AOS Paphiopedilum Culture Sheet


Paphiopedilums, or slipper orchids, originate from the jungles of the Far East and Indonesia. They are semi-terrestrial, growing in humus and other material on the forest floor, on cliffs in pockets and occasionally in trees. They're easy to grow in the home, under lights or in the greenhouse.

LIGHT is easier to provide for "paphs", as we will call them, than many other types of orchids. They like shady conditions, as in the home in an east or west window, or near a shaded south window. In the greenhouse, heavy shade must be provided - - giving them about 1,000 to 1,500 foot-candles. They are often grown under the bench, provided precautions are taken to prevent rot. Fluorescent light is excellent; use 2 or 4 tubes just over the leaves.

TEMPERATURES for paphs range considerably. Many growers separate paphs into two groups, the warmgrowing mottled-leaf types and the cool-growing, green-leaf types. Warm-growing types should be 60 to 65 degrees F at night and 75 to 80 degrees F or more during the day. Cool-growing types should be 50 to 60 degrees F at night, 75 to 80 degrees F during the day. Many growers grow all plants in the same temperature range with excellent results. The plants can stand night temperatures in the 40's if necessary (as when grown outside in mild climates), as well as temperatures to 95 degrees F. Care must be taken to protect the plants from rot when cold (keep humidity low, and do not let water stand on leaves or in the crowns of the plants), and also to protect from burning when hot (shade more heavily and increase humidity and air movement).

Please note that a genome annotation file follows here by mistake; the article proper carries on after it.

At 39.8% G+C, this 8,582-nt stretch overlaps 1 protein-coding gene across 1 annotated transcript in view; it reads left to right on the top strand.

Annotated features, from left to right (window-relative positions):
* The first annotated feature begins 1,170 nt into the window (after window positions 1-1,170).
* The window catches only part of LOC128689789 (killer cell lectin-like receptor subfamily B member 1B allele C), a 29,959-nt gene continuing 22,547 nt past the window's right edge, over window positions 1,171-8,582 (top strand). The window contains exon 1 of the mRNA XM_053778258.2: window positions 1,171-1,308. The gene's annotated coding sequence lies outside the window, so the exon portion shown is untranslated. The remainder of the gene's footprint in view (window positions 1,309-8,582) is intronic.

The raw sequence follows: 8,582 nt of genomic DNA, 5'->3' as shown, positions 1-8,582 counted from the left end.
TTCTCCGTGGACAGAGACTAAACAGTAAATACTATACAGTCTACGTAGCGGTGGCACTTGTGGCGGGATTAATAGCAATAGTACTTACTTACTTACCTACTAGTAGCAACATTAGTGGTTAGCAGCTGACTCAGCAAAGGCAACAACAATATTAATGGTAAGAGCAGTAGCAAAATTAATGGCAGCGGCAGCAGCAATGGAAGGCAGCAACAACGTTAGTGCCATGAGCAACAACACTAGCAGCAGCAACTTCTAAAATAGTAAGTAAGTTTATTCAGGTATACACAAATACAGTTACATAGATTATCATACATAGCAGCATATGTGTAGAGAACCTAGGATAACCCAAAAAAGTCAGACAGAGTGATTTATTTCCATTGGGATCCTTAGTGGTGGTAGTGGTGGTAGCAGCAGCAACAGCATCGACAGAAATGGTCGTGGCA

WATER must be available at the plant's roots constantly, since they have no pseudobulbs, and therefore store most of their water in their leaves. They need a moist medium -- never soggy, but never dry. Water once or twice a week. Humidity for paphs should be moderate, between 40% and 50%, which can be maintained in the home by setting the plants on trays of gravel, partially filled with water, so that the plants never sit in water. In dry climates, misting (in the morning only) can help increase humidity. In a green house, average humidity is sufficient; spraying the floor or using an evaporative cooling system in warm climates can increase the humidity. Air movement is essential, especially when humidity is high.

FERTILIZER must be applied on a regular schedule, but care must be taken to avoid burning of the fleshy, hairy roots. High- nitrogen fertilizers (like 30-10-10) are recommended when potted in any fir bark mix. In warm weather, some growers use half-strength applications every two weeks; others use 1/4 strength every watering. It's important to flush with clear water monthly to leach excess fertilizer, which can burn roots. In cool weather, fertilizer applications once a month are sufficient.

POTTING should be done about every two years, or as the medium decomposes. Seedlings are often repotted annually. Mixes vary tremendously; most are fine- and/or medium-grade fir bark, with varying additives -- perlite (sponge-rock), coarse sand, sphagnum moss, etc. Moisture retention with excellent drainage is needed. Divide large plants by pulling or cutting the fans of the leaves apart, into clumps of 3 to 5 growths. Smaller divisions will grow, but may not bloom as well. Spread the roots over a small amount of medium in the bottom of the pot and fill with medium, so that the junction of roots and stem is buried 1/2" deep in the center of the pot. Do not overpot; an average plant should have a 4 to 6" pot.

Prepared by: Education Committee, American Orchid Society, 6000 S. Olive Ave., West Palm Beach, FL 33405 (407) 585-8666.